Food freshness fallacies – Tufts

Although cookout and picnic season is ending, with warm weather and the loosening of some social distancing restrictions, many of us are venturing outside…and taking our food with us. In addition to measures to keep yourself safe from viral infection, don’t forget to take simple steps to reduce risk of food borne illness. Clearing up some common misconceptions about outdoor food safety may help.

Photo by Ella Olsson on Pexels.com

MYTH #1: The last meal I ate is to blame.

Symptoms like diarrhea, vomiting, fever, and stomach cramps can actually begin anywhere from a few hours to several days after eating contaminated food. Symptoms of infection with Salmonella bacteria, for example, can strike one to three days after infection, while E. coli illness might not show up for eight days.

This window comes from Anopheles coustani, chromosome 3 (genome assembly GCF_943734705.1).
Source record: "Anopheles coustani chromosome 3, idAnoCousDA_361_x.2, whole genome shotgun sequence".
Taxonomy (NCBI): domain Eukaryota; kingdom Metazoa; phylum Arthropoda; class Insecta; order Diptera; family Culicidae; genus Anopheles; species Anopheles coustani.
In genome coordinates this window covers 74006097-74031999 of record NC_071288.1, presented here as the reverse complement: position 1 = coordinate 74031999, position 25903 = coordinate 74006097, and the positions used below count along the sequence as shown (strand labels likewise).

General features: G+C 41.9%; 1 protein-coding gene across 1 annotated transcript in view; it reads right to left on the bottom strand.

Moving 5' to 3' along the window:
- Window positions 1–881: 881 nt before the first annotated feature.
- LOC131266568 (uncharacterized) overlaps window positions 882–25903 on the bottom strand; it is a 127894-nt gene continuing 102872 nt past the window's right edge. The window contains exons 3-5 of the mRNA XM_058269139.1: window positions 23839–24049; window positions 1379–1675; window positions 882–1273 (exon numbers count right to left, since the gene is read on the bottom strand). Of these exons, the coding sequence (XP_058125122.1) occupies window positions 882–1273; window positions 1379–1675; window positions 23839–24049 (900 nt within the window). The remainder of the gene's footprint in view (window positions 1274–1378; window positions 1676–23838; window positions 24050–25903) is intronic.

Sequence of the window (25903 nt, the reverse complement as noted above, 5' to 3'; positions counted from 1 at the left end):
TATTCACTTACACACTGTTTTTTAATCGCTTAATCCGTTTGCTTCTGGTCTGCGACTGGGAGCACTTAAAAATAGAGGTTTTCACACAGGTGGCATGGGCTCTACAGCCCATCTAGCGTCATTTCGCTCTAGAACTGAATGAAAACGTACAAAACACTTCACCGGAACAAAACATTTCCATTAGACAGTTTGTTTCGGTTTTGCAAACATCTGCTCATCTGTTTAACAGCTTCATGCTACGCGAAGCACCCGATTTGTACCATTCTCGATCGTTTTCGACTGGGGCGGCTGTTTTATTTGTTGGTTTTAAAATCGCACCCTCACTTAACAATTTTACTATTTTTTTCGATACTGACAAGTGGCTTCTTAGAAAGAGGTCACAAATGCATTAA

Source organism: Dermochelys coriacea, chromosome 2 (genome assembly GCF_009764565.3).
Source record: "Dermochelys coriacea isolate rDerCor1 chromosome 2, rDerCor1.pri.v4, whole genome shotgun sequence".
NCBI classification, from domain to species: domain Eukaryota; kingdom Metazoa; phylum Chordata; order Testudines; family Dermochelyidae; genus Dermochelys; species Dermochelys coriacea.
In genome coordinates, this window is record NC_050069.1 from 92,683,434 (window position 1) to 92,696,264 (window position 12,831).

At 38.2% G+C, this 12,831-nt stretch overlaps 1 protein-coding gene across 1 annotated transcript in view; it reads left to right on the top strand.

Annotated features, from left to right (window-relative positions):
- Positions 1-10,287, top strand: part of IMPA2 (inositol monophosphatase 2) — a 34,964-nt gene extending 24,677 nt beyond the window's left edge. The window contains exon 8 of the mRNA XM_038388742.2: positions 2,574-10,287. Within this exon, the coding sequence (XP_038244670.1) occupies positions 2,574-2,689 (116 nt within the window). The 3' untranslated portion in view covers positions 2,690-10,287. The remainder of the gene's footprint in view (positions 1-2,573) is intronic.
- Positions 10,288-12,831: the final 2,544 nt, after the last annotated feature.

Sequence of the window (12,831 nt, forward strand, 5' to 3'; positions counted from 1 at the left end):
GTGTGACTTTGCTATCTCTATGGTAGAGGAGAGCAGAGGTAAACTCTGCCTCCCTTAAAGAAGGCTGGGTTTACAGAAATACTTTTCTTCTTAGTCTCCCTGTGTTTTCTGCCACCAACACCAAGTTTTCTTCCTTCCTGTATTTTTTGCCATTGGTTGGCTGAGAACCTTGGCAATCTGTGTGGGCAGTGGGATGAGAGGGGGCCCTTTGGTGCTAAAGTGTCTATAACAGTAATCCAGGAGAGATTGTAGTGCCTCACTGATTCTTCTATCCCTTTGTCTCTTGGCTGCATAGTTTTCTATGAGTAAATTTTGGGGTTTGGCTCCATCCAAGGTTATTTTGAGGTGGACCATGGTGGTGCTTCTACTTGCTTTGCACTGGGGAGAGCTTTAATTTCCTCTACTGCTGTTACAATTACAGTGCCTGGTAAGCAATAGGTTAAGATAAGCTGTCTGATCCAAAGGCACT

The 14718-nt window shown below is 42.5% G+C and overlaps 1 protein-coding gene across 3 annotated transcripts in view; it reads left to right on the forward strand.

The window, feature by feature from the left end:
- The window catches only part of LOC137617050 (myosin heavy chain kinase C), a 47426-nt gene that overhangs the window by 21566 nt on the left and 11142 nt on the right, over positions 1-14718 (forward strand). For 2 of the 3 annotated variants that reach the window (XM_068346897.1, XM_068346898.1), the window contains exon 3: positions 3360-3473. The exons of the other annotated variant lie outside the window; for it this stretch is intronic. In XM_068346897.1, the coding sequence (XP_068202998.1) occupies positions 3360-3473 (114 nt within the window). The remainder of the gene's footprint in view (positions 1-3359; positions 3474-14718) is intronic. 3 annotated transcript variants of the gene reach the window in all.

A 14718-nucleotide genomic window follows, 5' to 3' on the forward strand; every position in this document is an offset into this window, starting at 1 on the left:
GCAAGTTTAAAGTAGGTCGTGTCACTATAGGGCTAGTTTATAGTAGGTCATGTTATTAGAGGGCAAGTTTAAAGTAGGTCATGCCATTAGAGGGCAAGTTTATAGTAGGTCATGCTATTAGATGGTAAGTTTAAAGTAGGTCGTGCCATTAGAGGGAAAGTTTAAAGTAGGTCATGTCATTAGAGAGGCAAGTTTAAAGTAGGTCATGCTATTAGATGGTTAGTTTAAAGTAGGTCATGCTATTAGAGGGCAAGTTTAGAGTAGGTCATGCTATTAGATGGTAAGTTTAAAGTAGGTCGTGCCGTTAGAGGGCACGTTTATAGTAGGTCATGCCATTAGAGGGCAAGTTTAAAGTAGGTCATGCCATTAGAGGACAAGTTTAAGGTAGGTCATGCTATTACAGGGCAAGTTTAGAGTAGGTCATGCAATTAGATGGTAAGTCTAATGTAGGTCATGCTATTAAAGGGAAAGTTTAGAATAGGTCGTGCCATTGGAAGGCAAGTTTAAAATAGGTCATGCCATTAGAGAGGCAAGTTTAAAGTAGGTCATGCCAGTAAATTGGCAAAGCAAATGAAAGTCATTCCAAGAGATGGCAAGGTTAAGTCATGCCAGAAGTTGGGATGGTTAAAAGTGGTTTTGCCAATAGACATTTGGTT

The Centers for Disease Control and Prevention estimates one in every six Americans suffers from food poisoning in a given year. While some people experience minor symptoms, there are over 125,000 hospitalizations and 3,000 deaths annually from food borne illnesses. Older adults, young children, pregnant women, and people with weakened immune systems or preexisting conditions are at higher risk.

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